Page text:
Using Machine Learning to Automate the Tuning of Electrostatically Defined Quantum Dots
HRL is currently developing a qubit built from three interacting quantum dots. Although tuning up qubits this way is difficult, we have begun to develop a machine-learning model to automate this process. Successfully tuning up the qubit requires the model to adjust voltages on six gates to load a single electron into each of three closely spaced quantum dots. To reduce the time to compute charge occupancy plots during training, we simplified the problem to analyze a two-dot system. Our model performs well under ideal conditions, but when factors like thermal noise are included the convolutional neural network struggles to glean useful features from the simulator’s dot occupancy plots. The model managed to correctly tune up the dots 74% of the time in the absence of noise, but was only able to tune up the dots 38% of the time and 16% of the time with cold and hot noise, respectively. The results suggest that our deep reinforcement learning model on its own will not be able to properly tune up the quantum dots, but we have outlined steps for improvement such as the addition of a classifier and an improved simulator.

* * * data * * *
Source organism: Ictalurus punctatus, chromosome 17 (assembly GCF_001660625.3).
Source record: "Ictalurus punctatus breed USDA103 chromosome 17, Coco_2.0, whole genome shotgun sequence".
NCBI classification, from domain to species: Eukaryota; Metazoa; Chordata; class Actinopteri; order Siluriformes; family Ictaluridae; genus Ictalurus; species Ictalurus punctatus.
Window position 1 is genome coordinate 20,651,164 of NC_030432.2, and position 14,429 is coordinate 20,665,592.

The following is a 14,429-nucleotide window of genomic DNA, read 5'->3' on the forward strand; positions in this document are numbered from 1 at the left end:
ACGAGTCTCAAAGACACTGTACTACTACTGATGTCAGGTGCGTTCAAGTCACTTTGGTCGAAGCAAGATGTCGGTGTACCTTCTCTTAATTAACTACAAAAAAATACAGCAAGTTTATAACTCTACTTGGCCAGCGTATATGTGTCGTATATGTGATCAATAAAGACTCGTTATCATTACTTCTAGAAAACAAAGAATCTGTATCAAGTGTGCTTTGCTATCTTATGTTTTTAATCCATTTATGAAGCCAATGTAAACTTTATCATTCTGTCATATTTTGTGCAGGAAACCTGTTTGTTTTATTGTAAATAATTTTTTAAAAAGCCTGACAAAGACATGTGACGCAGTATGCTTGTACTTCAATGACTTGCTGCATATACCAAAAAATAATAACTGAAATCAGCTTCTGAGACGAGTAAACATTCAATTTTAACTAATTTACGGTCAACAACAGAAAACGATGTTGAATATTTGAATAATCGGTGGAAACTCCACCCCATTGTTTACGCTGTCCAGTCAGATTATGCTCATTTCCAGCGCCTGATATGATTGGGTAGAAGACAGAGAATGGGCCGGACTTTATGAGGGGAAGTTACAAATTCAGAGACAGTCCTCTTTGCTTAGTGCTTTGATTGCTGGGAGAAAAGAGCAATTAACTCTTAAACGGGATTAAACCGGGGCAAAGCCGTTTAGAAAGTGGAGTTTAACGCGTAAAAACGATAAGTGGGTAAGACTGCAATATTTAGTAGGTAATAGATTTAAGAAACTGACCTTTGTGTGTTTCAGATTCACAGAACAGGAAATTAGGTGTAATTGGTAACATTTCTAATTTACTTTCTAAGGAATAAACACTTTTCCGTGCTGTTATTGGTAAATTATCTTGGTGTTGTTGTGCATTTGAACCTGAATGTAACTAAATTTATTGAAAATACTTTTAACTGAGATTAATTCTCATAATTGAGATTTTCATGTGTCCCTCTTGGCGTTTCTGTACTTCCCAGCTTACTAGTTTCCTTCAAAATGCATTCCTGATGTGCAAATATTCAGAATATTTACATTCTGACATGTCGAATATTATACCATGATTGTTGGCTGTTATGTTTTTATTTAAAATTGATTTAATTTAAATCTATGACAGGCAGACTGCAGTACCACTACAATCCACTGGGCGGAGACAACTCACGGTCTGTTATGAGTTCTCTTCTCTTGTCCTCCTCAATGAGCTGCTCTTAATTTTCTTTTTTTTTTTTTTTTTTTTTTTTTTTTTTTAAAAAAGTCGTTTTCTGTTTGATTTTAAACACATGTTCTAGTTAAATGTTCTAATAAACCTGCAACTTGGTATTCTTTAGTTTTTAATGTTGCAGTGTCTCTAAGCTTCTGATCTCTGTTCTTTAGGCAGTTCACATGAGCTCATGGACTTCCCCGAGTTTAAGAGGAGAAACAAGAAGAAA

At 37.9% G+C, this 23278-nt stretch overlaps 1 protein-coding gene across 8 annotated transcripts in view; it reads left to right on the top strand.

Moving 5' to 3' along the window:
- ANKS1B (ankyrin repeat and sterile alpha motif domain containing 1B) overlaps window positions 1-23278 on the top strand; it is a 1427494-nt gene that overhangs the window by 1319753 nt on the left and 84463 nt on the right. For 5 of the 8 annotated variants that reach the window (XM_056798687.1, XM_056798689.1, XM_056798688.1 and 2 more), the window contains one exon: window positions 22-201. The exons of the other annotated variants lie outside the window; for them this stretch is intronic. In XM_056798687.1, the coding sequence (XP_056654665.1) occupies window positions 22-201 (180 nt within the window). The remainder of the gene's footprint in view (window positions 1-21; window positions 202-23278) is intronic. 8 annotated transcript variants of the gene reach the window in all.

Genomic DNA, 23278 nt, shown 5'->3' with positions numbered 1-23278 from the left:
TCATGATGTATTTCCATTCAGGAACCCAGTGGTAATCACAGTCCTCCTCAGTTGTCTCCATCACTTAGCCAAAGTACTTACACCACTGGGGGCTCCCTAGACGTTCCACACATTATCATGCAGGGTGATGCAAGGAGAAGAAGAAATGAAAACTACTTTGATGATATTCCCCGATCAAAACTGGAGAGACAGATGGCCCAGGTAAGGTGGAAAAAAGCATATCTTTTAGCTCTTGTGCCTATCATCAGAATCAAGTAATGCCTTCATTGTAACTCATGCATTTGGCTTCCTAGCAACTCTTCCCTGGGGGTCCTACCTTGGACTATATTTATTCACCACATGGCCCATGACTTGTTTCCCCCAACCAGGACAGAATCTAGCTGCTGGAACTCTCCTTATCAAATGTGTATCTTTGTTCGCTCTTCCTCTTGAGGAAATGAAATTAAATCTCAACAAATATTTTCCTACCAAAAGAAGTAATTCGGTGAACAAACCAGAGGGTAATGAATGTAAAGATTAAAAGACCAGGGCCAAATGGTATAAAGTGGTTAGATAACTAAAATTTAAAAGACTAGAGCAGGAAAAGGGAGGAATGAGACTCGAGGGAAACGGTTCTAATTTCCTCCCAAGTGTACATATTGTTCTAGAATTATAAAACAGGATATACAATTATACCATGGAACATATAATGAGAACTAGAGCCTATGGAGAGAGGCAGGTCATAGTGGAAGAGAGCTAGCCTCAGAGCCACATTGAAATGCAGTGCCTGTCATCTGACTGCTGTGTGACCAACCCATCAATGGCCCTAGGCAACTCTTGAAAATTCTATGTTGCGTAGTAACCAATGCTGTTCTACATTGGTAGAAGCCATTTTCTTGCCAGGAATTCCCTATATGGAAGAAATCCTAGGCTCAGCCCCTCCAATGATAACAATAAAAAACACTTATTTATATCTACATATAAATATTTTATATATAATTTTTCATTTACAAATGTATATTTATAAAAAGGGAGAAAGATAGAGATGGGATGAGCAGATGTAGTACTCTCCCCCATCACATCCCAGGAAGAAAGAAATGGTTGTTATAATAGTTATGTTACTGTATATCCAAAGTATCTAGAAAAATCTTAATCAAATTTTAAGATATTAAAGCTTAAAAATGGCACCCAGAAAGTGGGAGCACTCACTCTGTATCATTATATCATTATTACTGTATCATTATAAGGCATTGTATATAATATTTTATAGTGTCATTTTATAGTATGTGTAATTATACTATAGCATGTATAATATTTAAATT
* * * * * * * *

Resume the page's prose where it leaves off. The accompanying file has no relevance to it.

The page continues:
Advisor(s): Peter N. Saeta.
Team: Corbin J. Bethurem ’19, Evan Joseph Hubinger ’19, John Alexander Jeang ’19, and Vivian Ngoc Thuy Vy Phun ’19.